New York Boy Scout Troop Hires Openly Gay Camp Leader, Because Why Shouldn't They?

As much as people try to halt progress, it has a habit of marching on nonetheless. For instance: Although the Boy Scouts' national organization continues to prohibit the hiring of openly gay adults, the New York Boy Scouts chapter has just hired the first openly gay camp leader. Because there's no good reason not to, after all.

The Boy Scouts officially began allowing openly gay scouts under the age of eighteen last year, but still do not allow openly gay scout leaders or for any other openly gay adults to be part of the organization. But the Boy Scouts’ Greater New York Councils has decided to defy that policy in order to hire 18-year-old Eagle Scout Pascal Tessier as a camp leader. Change is in the air.

Tessier has campaigned for change in the Boy Scouts for a long time. He advocated for the inclusion of openly gay scouts prior to the ban being lifted, and in 2014 wrote an open letter on his eighteenth birthday in which he sadly said goodbye to the organization in which he had participated in since the age of four, but which no longer welcomed him. In urging Boy Scouts of America president Robert Gates to lift the ban that now kept him out, Tessier wrote, "Openly gay adults will eventually be allowed in Scouting." And now it seems he's a part of making that happen.

So far the national Boy Scouts organization hasn't taken any action against the New York chapter for flouting policy. Boy Scouts of America communications director Deron Smith did say in a statement that this is not an indication that the policy banning openly gay adults is changing, however. He added, “While we were only recently made aware of this issue, we are looking into the matter." Boy Scouts of America has in the past taken steps to remove individual gay scout leaders, including revoking the charter of two Seattle troops who refused to turn their backs on an openly gay scoutmaster.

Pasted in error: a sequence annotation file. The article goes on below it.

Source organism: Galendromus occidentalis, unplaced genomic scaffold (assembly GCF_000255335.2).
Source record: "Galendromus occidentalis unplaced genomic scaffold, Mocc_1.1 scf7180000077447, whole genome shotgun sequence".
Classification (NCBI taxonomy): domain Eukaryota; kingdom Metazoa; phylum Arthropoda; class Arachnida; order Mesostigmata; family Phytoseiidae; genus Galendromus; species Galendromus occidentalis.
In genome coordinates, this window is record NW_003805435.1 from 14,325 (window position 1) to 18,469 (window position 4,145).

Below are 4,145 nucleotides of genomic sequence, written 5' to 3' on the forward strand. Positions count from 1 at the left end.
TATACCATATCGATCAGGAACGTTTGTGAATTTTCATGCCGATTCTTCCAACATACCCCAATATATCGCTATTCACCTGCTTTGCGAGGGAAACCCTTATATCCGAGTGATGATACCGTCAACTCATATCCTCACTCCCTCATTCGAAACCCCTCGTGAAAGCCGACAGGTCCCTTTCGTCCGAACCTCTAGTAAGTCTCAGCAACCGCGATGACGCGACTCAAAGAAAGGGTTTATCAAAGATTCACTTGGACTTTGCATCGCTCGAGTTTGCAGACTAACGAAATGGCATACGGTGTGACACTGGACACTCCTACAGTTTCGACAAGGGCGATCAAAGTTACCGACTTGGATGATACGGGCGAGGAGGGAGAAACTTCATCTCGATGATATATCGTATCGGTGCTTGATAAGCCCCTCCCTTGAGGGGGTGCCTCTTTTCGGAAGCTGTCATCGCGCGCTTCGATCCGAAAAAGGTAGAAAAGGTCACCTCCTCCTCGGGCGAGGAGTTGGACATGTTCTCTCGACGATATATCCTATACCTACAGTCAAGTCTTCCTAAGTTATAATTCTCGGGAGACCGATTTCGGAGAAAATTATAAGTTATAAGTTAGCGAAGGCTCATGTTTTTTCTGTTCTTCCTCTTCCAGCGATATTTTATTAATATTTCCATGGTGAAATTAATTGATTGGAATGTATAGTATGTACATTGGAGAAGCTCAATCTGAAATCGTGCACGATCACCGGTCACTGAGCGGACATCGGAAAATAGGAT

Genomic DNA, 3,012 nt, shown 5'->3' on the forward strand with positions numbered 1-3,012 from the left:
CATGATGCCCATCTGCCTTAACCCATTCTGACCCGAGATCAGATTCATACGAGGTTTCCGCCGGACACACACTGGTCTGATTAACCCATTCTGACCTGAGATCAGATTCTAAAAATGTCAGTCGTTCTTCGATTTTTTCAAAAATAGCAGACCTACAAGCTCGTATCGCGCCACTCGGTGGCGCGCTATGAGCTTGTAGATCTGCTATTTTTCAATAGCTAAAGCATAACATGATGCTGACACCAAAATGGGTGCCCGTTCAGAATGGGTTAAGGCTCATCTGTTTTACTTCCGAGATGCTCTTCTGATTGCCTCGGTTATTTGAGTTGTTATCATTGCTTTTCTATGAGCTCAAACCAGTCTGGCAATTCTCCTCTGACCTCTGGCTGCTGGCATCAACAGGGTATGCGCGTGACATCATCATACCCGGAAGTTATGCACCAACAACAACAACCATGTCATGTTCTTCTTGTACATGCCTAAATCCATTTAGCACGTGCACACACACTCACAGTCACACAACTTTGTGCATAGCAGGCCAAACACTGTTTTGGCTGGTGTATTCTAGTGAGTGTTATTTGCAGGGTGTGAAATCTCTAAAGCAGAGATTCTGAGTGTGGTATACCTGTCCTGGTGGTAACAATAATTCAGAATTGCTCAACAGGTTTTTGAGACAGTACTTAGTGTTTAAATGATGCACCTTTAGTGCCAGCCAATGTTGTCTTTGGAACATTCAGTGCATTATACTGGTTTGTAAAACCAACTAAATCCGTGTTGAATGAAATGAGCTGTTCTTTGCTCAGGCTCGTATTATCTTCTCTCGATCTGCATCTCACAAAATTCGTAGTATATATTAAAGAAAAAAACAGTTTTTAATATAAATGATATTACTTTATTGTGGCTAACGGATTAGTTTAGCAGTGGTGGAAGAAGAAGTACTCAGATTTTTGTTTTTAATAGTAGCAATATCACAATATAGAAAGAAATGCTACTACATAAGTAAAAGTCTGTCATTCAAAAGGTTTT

But given that Tessier has the backing of the entire Boy Scouts’ Greater New York Councils, hopefully Boy Scouts of America will, you know, let fairness win the day.

The Boy Scouts doesn't have the best track record when it comes to being progressive. Getting the national organization to budge on the issue of openly gay scouts took years of activism, and the group has also been accused of allegedly covering up numerous instances of child abuse by scout leaders, including multiple cases involving serial abusers. In this, they aren't much different than most other all-male or extremely male-dominated groups. From fraternities to the military to the Catholic Church to college football, groups that are run primarily by men and/or aimed primarily at men and boys tend to support the status quo, especially when it comes to issues surrounding gender. This is in contrast to organizations made up mostly of women or aimed at women and girls such as the Girl Scouts or the YWCA, which tend to be much more inclusive.

Still, as activists like Tressier and even official bodies like the Boy Scouts' Greater New York Councils prove, it doesn't have to be that way. The Boy Scouts of America could be a progressive, inclusive organization that advocates acceptance and fairness, even where it goes against prevailing social norms. And hopefully that's what it will be someday, not just in certain troops or in certain place, but everywhere, because it could be a tremendous force for good.

We talk all the time about the need to reach young men early, to counteract the toxic masculinity of our culture by teaching boys differently. The Boy Scouts could be a huge way to do that, in the same way that the Girl Scouts is a great opportunity to teach girls confidence, self-respect, and familiarity with things like business and STEM. But as long as the national organization continues to cling to outdated notions — including harmful views of LGBT people — that day is still a long way off.

Still, progress is clearly still happening. Not even the Boy Scouts can hold out forever.

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